Richard Lee Turberville Beale was born on May 22, 1819, at Hickory Hill in Westmoreland County, the third of four sons and eighth of ten children of Robert Beale and Martha Felicia Turberville Beale. He was educated in local schools before attending Northumberland Academy in Virginia and most of one session at Dickinson College in Carlisle, Pennsylvania, late in 1835. Beale returned to Westmoreland County in January 1836 and read law for a year in the office of Willoughby Newton. He then enrolled at the University of Virginia and earned an bachelor of laws there in July 1838. Beale opened a law office at Hague in Westmoreland County in the summer of 1839 and on May 28, 1840, married Lucy Maria Brown. They had six sons and two daughters.
In April 1847 Beale was the Democratic Party candidate for the House of Representatives from the district that included the counties of Caroline, Essex, King and Queen, King George, King William, Middlesex, Richmond, and Spotsylvania. He defeated Willoughby Newton, who had first been elected as ain 1845, by a margin of about three to two. As a congressman, Beale served on the Committee on the Militia and made one major speech, an impassioned defense on January 29, 1849, of proslavery members and their attempts to find a compromise on the issue of federal regulation of slavery in the territories and the District of Columbia. Beale did not seek reelection in 1849. In 1850 he was one of three delegates elected to represent the counties of King George, Lancaster, Northumberland, Richmond, and Westmoreland in the constitutional convention that met from October 14, 1850, to August 1, 1851. Beale served on the Committee on the Basis and Apportionment of Representation. He seldom spoke during the debates and usually voted with the opponents of democratic innovations. He missed the final vote on the constitution on July 31, 1851. Beale also represented the district composed of Lancaster, Northumberland, Richmond, and Westmoreland counties in the Senate of Virginia from 1857 to 1860.
On May 25, 1861, Beale was commissioned ain a cavalry company known first as Lee’s Legion, or Lee’s Light Horse, before it was taken into the 9th Virginia Cavalry. Beale was promoted to colonel in 1862 and fought in most of the major battles of the Army of Northern Virginia, including the , the , , , all in 1862; and and in 1863. He was twice involved in famous incidents. In June 1862 a reporter for the accompanied Beale when General J. E. B. Stuart and elements of the 9th Virginia Cavalry rode around Union general ‘s , one of the most daring episodes of the war in Virginia and made more so by the reporter’s dispatches. In 1864 Beale commanded the detachment that killed Ulric Dahlgren during the latter’s mission to kidnap or kill Confederate president . In October 1864 Beale took command of a brigade in William Henry Fitzhugh Lee‘s division, and in February 1865 he was promoted to brigadier general to rank from January 6. On three occasions in 1862 and 1863 he tried to resign from the army but did not state his reasons, and he was severely wounded in September 1863 and again wounded, but not so seriously, early in 1865. Beale and remnants of the 9th Virginia Cavalry were present at the at Appomattox in April 1865.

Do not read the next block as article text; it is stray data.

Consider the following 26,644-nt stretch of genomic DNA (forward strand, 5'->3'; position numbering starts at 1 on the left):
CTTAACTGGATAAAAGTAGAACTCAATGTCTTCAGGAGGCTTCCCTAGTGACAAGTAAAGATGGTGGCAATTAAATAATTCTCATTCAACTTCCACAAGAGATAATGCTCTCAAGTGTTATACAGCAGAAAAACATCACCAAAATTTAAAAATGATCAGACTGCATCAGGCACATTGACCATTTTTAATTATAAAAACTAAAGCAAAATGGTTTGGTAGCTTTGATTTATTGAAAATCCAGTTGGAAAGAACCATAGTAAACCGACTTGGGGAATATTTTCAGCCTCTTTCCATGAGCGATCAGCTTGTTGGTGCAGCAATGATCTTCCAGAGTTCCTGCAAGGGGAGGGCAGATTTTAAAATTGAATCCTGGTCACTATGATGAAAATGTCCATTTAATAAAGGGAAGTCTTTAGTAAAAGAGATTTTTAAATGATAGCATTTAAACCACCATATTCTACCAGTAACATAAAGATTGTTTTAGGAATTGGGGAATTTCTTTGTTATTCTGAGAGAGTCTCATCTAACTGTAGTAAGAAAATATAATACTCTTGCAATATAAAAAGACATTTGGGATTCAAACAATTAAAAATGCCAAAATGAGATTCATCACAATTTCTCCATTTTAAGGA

After the war Beale returned to Westmoreland County, resumed his law practice, and wrote a History of the Ninth Virginia Cavalry, in the War Between the States, which his son George William Beale edited and published in 1899, six years after Beale’s death. The same son baptized him into the Baptist Church in 1873, and Beale became an active lay leader who was elected moderator of the Rappahannock Baptist Association in August 1881. In 1878 he won a special election for the House of Representatives and subsequently defeated thecandidate, George C. Round, and a third candidate in the general election, serving from January 23, 1879, to March 3, 1881. During this stint in Congress Beale sat on the Committees on Commerce and Manufactures and was thwarted in an attempt to obtain federal funding to complete a monument in Fredericksburg to Mary Ball Washington, ‘s mother. He did not run for reelection in 1880 but continued to practice law and took part in the parade at the unveiling of the Lee Monument in Richmond on May 29, 1890. Beale died at his home on April 17, 1893, and was buried in the cemetery at Hickory Hill.
- History of the Ninth Virginia Cavalry, in the War Between the States (George William Beale, ed.; 1899)